It’s that time again. Texas leaders are meeting in Austin for the 85th Legislative Session and the next five months will be an interesting wrestling match over human rights, voting rights, bathroom rights, and local rights.
But what about our economic rights? A new report Environmental Defense Fund (EDF) issued to the Texas Legislature, Texas’ Clean Energy Economy: Prioritizing Jobs, Investments, and Growth, shows the Lone Star State’s evolving electricity landscape has created enormous economic growth and jobs. The report explores the policies put in place years ago that has allowed Texas’ power market to become cleaner and more affordable, and it outlines the state’s impressive job growth in energy efficiency, wind, and solar power.
The report urges our leaders to develop and implement a bold, comprehensive Texas energy plan to create well-paid jobs, drive innovation and investment, make us more energy independent, and protect our water supplies, while improving the health of Texans and the environment.
The electricity sector in Texas and across the U.S. is experiencing dramatic change. In the past few years, less electricity has come from coal because of cheaper natural gas and renewables. Unprecedented energy innovation and a robust, competitive market are rapidly transitioning Texas to a clean energy economy.
In fact, national economic consulting firm The Brattle Group recently concluded 85 percent of Texas’ electricity in 2035 will come from natural gas and renewables. Moreover, coal’s share will fall to 6 percent if gas prices remain below $4 per MMBTU and if solar prices continue to decline as forecasted.
Additionally, as the state’s wind industry continues to thrive, solar is poised for liftoff. The U.S. Department of Energy Wind Vision Scenario projects that Texas could produce enough wind energy by 2030 to power the equivalent of 15.4 million homes. And the state’s primary grid operator, the Electric Reliability Council of Texas (ERCOT), forecasts an approximately 70-fold increase in solar energy capacity from 2015 to 2030 under business as usual conditions.
Clean energy rewards
Fortunately, the Lone Star State more than any other is uniquely positioned to benefit from the global transition to cleaner energy: We produce more natural gas and wind power, and we have more potential for solar power, energy efficiency, and demand response (an innovative mechanism that rewards customers and businesses for saving energy).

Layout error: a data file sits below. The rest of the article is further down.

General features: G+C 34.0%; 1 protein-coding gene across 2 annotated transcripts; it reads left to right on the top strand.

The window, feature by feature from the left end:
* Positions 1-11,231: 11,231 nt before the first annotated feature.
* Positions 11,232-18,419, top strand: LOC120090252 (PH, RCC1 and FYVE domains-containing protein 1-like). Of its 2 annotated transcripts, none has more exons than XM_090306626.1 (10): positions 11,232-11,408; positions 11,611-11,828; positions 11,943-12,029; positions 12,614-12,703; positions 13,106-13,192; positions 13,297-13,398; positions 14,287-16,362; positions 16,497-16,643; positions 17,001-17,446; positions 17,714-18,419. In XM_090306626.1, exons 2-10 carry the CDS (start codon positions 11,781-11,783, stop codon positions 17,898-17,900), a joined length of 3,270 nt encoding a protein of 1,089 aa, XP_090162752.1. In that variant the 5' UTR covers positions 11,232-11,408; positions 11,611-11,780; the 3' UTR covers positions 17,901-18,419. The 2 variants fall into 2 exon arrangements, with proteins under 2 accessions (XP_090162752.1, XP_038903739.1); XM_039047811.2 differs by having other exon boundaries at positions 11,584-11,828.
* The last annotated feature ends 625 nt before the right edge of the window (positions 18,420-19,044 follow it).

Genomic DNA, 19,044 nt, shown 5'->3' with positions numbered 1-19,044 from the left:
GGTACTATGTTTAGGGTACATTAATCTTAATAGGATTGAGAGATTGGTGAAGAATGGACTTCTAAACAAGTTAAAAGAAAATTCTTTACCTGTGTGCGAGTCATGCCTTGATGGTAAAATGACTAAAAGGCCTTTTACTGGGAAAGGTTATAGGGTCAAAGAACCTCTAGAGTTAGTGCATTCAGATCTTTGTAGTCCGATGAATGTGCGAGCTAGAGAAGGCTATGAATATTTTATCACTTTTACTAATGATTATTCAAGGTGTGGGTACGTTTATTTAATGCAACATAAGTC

Harnessing the full potential of our clean resources will lead Texas to billions in savings in electricity, water, and healthcare. Here’s a closer look at the benefits we can expect:
State leaders need to leverage Texas’ outstanding clean energy assets to achieve our full potential as the nation’s economic powerhouse.
- Jobs: Wind and solar power generation now employs more than four times as many Texans as fossil-fuel electricity. In addition, nearly 150,000 Texans work in energy efficiency-related jobs.
- Energy efficiency savings: Legislatively-approved building codes and utility efficiency programs are already on track to save Texans almost $5 billion.
- Lower electricity prices: Today’s prices in ERCOT are less than a third of 2008’s peak prices, and are even lower than when retail electric competition began in 2002, even without accounting for the impact of inflation. Meanwhile, coal’s share of the state’s generation mix has been shrinking and wind’s share has been steadily increasing, growing from one percent in 2002 to providing nearly 13 percent of all in-state electricity production for the 12-month period ending October 2016.
- Water savings: If all coal-fired electric generation facilities were replaced with more competitive natural gas and renewables over the next 20 years, Texas water planners could completely eliminate the need for projected additional water supplies for the power sector, which the Texas Water Development Board estimated would have a 2012 price of $2.3 billion. In addition to the financial savings, this means more water could be allocated to Texas homes, businesses, industry, and agriculture, rather than to coal-powered plants.
- Healthier Texans: By lowering coal power plant emissions by approximately 30 percent, which is achievable under business as usual conditions, it is estimated that 2,300 Texas lives could be saved, along with $20 billion in associated costs. Plus, 790 hospitalizations and 140 heart attacks could be avoided.
As we consider our economic rights this Session, we should remember that Texas has a global competitive advantage because it’s a big state with ample wind, solar, and natural gas resources, and we have the potential to save considerable money through energy efficiency. Moreover, 85 percent of Texas voters support increasing clean power.
State leaders need to leverage Texas’ outstanding clean energy assets to achieve our full potential as the nation’s economic powerhouse – with an electricity system that’s cleaner and healthier, as well as less water-intensive and wasteful. EDF’s new report shows that by developing and implementing a bold, comprehensive Texas energy plan, legislators can grow the state’s economy, create jobs, attract investment, and save billions of dollars.